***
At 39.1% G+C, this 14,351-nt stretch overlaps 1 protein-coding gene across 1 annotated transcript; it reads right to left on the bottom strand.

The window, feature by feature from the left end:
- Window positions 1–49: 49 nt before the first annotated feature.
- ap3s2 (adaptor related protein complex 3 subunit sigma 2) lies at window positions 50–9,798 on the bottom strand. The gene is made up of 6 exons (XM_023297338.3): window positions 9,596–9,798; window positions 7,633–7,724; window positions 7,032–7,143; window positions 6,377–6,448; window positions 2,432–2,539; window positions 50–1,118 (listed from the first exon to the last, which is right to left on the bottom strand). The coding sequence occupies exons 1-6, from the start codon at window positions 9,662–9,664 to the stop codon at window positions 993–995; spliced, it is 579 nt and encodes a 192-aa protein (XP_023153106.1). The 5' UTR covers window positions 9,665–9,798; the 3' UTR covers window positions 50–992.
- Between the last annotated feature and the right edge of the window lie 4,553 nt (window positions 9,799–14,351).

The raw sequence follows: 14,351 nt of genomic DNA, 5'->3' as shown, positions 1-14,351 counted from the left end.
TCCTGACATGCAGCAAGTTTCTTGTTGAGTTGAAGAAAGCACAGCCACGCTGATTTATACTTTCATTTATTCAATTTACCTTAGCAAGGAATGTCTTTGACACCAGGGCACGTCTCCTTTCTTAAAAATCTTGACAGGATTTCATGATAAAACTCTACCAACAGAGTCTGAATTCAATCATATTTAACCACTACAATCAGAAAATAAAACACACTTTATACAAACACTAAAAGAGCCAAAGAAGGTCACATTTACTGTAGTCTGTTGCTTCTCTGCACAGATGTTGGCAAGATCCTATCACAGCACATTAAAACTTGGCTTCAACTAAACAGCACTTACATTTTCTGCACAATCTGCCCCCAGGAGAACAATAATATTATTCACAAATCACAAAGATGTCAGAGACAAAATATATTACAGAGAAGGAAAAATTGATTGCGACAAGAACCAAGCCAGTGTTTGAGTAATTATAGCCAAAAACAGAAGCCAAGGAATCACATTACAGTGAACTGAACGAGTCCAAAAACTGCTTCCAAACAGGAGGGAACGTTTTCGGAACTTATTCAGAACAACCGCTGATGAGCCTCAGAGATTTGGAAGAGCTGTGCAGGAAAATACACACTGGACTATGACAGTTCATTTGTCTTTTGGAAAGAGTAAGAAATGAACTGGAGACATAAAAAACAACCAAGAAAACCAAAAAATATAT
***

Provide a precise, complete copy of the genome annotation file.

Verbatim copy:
At 39.1% G+C, this 14,351-nt stretch overlaps 1 protein-coding gene across 1 annotated transcript; it reads right to left on the bottom strand.

The window, feature by feature from the left end:
- Window positions 1–49: 49 nt before the first annotated feature.
- ap3s2 (adaptor related protein complex 3 subunit sigma 2) lies at window positions 50–9,798 on the bottom strand. The gene is made up of 6 exons (XM_023297338.3): window positions 9,596–9,798; window positions 7,633–7,724; window positions 7,032–7,143; window positions 6,377–6,448; window positions 2,432–2,539; window positions 50–1,118 (listed from the first exon to the last, which is right to left on the bottom strand). The coding sequence occupies exons 1-6, from the start codon at window positions 9,662–9,664 to the stop codon at window positions 993–995; spliced, it is 579 nt and encodes a 192-aa protein (XP_023153106.1). The 5' UTR covers window positions 9,665–9,798; the 3' UTR covers window positions 50–992.
- Between the last annotated feature and the right edge of the window lie 4,553 nt (window positions 9,799–14,351).

The raw sequence follows: 14,351 nt of genomic DNA, 5'->3' as shown, positions 1-14,351 counted from the left end.
TCCTGACATGCAGCAAGTTTCTTGTTGAGTTGAAGAAAGCACAGCCACGCTGATTTATACTTTCATTTATTCAATTTACCTTAGCAAGGAATGTCTTTGACACCAGGGCACGTCTCCTTTCTTAAAAATCTTGACAGGATTTCATGATAAAACTCTACCAACAGAGTCTGAATTCAATCATATTTAACCACTACAATCAGAAAATAAAACACACTTTATACAAACACTAAAAGAGCCAAAGAAGGTCACATTTACTGTAGTCTGTTGCTTCTCTGCACAGATGTTGGCAAGATCCTATCACAGCACATTAAAACTTGGCTTCAACTAAACAGCACTTACATTTTCTGCACAATCTGCCCCCAGGAGAACAATAATATTATTCACAAATCACAAAGATGTCAGAGACAAAATATATTACAGAGAAGGAAAAATTGATTGCGACAAGAACCAAGCCAGTGTTTGAGTAATTATAGCCAAAAACAGAAGCCAAGGAATCACATTACAGTGAACTGAACGAGTCCAAAAACTGCTTCCAAACAGGAGGGAACGTTTTCGGAACTTATTCAGAACAACCGCTGATGAGCCTCAGAGATTTGGAAGAGCTGTGCAGGAAAATACACACTGGACTATGACAGTTCATTTGTCTTTTGGAAAGAGTAAGAAATGAACTGGAGACATAAAAAACAACCAAGAAAACCAAAAAATATAT